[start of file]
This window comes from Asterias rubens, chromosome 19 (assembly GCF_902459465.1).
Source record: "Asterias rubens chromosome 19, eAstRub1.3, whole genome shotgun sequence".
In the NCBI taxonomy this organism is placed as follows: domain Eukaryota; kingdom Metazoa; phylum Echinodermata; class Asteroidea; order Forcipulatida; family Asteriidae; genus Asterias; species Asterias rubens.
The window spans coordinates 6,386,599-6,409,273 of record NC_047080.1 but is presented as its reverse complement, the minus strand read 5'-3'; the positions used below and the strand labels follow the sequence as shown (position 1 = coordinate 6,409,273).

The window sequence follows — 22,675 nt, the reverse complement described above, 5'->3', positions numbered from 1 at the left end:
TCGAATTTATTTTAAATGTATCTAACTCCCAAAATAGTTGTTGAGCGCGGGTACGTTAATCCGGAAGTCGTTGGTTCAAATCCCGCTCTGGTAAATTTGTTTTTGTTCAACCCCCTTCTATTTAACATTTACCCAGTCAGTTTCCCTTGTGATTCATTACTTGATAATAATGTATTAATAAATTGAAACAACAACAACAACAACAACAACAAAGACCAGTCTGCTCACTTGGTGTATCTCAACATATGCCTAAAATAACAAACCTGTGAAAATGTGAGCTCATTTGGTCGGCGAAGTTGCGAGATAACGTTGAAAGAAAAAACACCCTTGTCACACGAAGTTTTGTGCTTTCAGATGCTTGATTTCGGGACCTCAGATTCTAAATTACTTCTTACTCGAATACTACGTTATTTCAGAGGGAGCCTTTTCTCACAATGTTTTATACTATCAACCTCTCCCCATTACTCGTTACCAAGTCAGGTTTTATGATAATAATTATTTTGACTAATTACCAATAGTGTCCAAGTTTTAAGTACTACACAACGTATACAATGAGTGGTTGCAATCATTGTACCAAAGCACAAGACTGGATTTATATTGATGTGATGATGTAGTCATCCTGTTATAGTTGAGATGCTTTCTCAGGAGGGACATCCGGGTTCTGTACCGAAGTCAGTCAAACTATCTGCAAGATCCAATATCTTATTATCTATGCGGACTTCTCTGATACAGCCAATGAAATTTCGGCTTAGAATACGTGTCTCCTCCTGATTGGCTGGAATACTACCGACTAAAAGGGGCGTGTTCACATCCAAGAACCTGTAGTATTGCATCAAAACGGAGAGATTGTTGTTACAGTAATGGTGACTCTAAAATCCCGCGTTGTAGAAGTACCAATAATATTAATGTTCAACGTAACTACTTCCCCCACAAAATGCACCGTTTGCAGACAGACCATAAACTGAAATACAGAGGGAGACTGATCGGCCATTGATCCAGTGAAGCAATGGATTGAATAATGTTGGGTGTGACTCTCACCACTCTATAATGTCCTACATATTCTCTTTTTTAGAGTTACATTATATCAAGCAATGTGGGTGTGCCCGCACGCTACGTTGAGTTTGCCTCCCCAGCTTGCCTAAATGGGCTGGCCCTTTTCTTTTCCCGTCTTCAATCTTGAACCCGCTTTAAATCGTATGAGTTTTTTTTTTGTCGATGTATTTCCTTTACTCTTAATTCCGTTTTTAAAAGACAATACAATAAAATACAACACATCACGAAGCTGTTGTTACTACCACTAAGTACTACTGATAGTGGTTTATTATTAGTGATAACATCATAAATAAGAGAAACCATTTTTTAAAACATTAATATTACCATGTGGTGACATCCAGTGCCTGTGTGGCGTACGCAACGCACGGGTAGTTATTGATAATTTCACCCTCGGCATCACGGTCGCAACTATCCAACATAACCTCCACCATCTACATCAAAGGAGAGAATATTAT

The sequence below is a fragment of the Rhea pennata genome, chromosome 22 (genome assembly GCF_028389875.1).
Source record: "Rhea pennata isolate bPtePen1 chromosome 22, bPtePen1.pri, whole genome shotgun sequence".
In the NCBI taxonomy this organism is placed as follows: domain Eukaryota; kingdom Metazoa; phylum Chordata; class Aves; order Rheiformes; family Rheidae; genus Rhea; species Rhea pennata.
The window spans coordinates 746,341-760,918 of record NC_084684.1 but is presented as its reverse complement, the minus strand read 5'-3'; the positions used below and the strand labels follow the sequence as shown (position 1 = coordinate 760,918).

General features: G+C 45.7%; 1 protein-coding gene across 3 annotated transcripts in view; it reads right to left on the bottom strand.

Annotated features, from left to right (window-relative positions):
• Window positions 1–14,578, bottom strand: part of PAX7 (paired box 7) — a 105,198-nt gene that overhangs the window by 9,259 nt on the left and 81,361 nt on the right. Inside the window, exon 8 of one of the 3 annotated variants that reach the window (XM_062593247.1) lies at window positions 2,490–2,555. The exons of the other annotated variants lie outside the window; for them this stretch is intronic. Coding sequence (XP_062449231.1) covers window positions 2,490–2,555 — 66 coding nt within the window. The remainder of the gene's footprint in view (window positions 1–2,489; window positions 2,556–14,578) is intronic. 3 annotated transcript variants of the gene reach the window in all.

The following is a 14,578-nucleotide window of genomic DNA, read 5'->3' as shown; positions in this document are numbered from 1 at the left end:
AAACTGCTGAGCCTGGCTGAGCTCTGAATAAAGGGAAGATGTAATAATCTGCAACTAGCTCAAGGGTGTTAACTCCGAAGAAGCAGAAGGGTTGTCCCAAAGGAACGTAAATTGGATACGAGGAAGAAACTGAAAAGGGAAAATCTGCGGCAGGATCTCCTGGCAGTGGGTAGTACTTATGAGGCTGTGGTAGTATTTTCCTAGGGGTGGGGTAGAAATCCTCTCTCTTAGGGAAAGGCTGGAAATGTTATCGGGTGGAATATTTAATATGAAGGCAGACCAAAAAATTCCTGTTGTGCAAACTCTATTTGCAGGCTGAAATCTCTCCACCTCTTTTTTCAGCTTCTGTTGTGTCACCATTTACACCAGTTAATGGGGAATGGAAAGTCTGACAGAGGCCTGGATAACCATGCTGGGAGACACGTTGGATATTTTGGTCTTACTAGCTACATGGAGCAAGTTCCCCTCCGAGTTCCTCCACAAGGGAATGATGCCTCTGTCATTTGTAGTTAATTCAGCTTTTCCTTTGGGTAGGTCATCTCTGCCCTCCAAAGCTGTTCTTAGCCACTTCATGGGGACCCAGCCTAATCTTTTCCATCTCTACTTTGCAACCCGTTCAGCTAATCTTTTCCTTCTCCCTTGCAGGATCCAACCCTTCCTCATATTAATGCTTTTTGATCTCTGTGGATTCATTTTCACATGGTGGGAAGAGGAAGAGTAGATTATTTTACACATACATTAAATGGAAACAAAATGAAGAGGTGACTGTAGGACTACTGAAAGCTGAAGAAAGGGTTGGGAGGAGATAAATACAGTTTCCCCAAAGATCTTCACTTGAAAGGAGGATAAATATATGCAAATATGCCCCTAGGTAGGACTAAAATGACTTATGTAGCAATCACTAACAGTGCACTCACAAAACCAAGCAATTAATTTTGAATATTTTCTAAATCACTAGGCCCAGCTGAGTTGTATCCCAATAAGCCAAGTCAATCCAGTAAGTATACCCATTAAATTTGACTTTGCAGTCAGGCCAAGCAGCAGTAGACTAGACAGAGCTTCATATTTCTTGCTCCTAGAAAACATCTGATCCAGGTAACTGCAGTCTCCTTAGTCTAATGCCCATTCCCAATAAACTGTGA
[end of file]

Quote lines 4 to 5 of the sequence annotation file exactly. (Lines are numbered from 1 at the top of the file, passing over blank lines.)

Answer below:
The window spans coordinates 6,386,599-6,409,273 of record NC_047080.1 but is presented as its reverse complement, the minus strand read 5'-3'; the positions used below and the strand labels follow the sequence as shown (position 1 = coordinate 6,409,273).

The window sequence follows — 22,675 nt, the reverse complement described above, 5'->3', positions numbered from 1 at the left end: